Canada: Medical Cannabis Enrollees Often Report Reductions in Alcohol Use

Victoria, Canada: Many of the patients enrolled in Canada’s medical cannabis program report reducing their alcohol intake, according to data published in The International Journal of Drug Policy.

A team of researchers with the Canadian Institute for Substance Abuse Research and the University of Victoria, School of Public Health and Social Policy surveyed nearly 1,000 federally authorized medical cannabis patients. Survey participants reported on their use of alcohol prior to and following their enrollment in the nation’s medical cannabis access program.

Investigators reported that 44 percent of respondents reported “decreases in alcohol frequency” following their participation in the cannabis access program. Of those, 85 percent reported decreasing the number of drinks they consumed per week, while 18 percent reported consuming no alcohol during the 30-day period prior to taking the survey.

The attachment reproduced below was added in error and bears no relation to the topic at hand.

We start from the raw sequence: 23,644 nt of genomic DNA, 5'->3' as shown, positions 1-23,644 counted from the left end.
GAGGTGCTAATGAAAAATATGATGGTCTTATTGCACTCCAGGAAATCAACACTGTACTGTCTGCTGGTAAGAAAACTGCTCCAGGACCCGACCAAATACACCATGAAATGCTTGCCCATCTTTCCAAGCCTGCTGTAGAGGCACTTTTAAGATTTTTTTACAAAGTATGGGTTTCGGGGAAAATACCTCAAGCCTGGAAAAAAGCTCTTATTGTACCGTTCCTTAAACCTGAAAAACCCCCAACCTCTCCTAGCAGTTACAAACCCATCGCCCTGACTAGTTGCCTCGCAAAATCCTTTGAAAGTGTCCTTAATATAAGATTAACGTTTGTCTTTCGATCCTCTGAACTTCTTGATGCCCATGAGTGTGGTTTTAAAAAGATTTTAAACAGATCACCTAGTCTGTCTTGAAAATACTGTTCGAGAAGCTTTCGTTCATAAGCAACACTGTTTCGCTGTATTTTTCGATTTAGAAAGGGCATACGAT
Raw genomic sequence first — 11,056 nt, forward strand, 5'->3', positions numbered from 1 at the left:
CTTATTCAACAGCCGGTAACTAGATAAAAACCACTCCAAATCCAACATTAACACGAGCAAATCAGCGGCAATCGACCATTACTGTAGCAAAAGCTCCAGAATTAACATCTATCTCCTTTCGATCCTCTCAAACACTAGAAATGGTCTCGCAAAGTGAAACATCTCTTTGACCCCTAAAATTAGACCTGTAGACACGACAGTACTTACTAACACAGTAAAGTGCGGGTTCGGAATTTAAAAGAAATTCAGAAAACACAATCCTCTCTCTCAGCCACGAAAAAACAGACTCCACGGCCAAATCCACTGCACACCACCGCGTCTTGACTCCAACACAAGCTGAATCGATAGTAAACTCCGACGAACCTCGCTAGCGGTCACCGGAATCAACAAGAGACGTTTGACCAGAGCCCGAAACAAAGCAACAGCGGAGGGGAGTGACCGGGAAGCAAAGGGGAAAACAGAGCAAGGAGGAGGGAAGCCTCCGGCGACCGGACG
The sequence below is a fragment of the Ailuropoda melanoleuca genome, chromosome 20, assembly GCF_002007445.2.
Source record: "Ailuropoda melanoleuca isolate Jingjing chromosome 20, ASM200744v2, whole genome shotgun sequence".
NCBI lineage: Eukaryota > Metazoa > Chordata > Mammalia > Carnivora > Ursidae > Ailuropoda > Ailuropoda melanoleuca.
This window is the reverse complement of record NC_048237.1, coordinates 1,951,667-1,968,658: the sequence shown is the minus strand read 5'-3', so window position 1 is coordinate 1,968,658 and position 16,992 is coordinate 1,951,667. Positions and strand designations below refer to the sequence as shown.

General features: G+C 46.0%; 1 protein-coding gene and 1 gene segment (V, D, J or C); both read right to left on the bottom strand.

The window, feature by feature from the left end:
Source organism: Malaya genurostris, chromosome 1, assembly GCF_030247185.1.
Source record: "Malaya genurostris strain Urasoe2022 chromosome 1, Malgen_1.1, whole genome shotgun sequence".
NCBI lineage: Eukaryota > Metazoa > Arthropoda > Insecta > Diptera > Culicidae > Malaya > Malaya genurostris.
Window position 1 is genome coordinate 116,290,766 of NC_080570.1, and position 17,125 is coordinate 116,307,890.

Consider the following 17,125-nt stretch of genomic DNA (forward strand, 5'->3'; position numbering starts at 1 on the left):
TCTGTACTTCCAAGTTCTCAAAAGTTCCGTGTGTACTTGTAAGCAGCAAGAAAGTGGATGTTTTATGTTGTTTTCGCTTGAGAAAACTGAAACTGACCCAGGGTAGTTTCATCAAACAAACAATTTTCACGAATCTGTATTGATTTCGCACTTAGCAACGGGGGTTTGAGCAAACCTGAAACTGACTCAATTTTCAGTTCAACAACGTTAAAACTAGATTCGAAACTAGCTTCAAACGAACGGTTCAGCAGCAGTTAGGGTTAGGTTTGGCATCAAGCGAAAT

Those respondents who were younger than 55 years of age and/or those who engaged in higher rates of alcohol consumption prior to their enrollment were most likely to report either reducing or ceasing their use of alcohol.

Authors concluded: “Our findings suggest that medical cannabis initiation may be associated with self-reported reductions and cessation of alcohol use among medical cannabis patients. Since alcohol is the most prevalent recreational substance in North America, and its use results in significant rates of criminality, morbidity and mortality, these findings may result in improved health outcomes for medical cannabis patients, as well as overall improvements in public health and safety.”

The findings are consistent with those of several prior studies – such as those here, here, here, and here – reporting that many patients limit their use of alcohol following their enrollment in medical cannabis access programs. By contrast, other studies of non-patients report mixed results with respect to whether alcohol and cannabis are likely to act as either potential substitutes or complements.

Full text of the study, “Reductions in alcohol use following medical cannabis initiation: results from a large cross-sectional survey of medical cannabis patients in Canada,” appears in The International Journal of Drug Policy.